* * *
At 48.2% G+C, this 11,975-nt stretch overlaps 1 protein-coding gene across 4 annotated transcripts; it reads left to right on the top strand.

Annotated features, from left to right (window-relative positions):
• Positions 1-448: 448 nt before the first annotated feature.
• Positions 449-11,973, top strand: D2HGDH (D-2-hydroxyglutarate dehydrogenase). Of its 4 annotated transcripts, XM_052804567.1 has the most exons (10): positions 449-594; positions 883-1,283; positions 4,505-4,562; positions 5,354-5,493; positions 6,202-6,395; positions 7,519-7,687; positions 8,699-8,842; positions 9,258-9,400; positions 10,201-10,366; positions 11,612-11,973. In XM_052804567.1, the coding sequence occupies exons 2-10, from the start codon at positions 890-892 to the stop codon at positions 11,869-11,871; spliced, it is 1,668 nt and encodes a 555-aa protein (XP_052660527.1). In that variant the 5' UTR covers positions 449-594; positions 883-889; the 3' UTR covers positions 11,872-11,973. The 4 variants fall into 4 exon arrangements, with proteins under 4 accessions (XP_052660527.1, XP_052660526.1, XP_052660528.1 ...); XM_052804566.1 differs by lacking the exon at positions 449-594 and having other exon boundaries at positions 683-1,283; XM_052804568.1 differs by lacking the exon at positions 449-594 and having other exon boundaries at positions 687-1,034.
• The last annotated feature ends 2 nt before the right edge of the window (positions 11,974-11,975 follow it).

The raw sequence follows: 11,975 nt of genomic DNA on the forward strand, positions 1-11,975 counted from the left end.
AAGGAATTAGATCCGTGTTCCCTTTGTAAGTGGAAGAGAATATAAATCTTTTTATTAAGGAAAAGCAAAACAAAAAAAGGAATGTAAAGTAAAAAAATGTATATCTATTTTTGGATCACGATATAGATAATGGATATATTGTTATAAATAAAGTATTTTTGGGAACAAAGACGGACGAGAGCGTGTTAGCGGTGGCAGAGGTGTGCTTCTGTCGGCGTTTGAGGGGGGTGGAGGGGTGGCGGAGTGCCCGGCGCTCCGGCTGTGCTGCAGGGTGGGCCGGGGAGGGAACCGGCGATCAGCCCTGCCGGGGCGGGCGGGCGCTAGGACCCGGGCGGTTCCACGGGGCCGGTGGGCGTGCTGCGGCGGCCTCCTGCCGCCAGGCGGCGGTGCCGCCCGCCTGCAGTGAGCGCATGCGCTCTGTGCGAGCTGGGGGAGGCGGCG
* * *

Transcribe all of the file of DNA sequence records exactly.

At 48.2% G+C, this 11,975-nt stretch overlaps 1 protein-coding gene across 4 annotated transcripts; it reads left to right on the top strand.

Annotated features, from left to right (window-relative positions):
• Positions 1-448: 448 nt before the first annotated feature.
• Positions 449-11,973, top strand: D2HGDH (D-2-hydroxyglutarate dehydrogenase). Of its 4 annotated transcripts, XM_052804567.1 has the most exons (10): positions 449-594; positions 883-1,283; positions 4,505-4,562; positions 5,354-5,493; positions 6,202-6,395; positions 7,519-7,687; positions 8,699-8,842; positions 9,258-9,400; positions 10,201-10,366; positions 11,612-11,973. In XM_052804567.1, the coding sequence occupies exons 2-10, from the start codon at positions 890-892 to the stop codon at positions 11,869-11,871; spliced, it is 1,668 nt and encodes a 555-aa protein (XP_052660527.1). In that variant the 5' UTR covers positions 449-594; positions 883-889; the 3' UTR covers positions 11,872-11,973. The 4 variants fall into 4 exon arrangements, with proteins under 4 accessions (XP_052660527.1, XP_052660526.1, XP_052660528.1 ...); XM_052804566.1 differs by lacking the exon at positions 449-594 and having other exon boundaries at positions 683-1,283; XM_052804568.1 differs by lacking the exon at positions 449-594 and having other exon boundaries at positions 687-1,034.
• The last annotated feature ends 2 nt before the right edge of the window (positions 11,974-11,975 follow it).

The raw sequence follows: 11,975 nt of genomic DNA on the forward strand, positions 1-11,975 counted from the left end.
AAGGAATTAGATCCGTGTTCCCTTTGTAAGTGGAAGAGAATATAAATCTTTTTATTAAGGAAAAGCAAAACAAAAAAAGGAATGTAAAGTAAAAAAATGTATATCTATTTTTGGATCACGATATAGATAATGGATATATTGTTATAAATAAAGTATTTTTGGGAACAAAGACGGACGAGAGCGTGTTAGCGGTGGCAGAGGTGTGCTTCTGTCGGCGTTTGAGGGGGGTGGAGGGGTGGCGGAGTGCCCGGCGCTCCGGCTGTGCTGCAGGGTGGGCCGGGGAGGGAACCGGCGATCAGCCCTGCCGGGGCGGGCGGGCGCTAGGACCCGGGCGGTTCCACGGGGCCGGTGGGCGTGCTGCGGCGGCCTCCTGCCGCCAGGCGGCGGTGCCGCCCGCCTGCAGTGAGCGCATGCGCTCTGTGCGAGCTGGGGGAGGCGGCG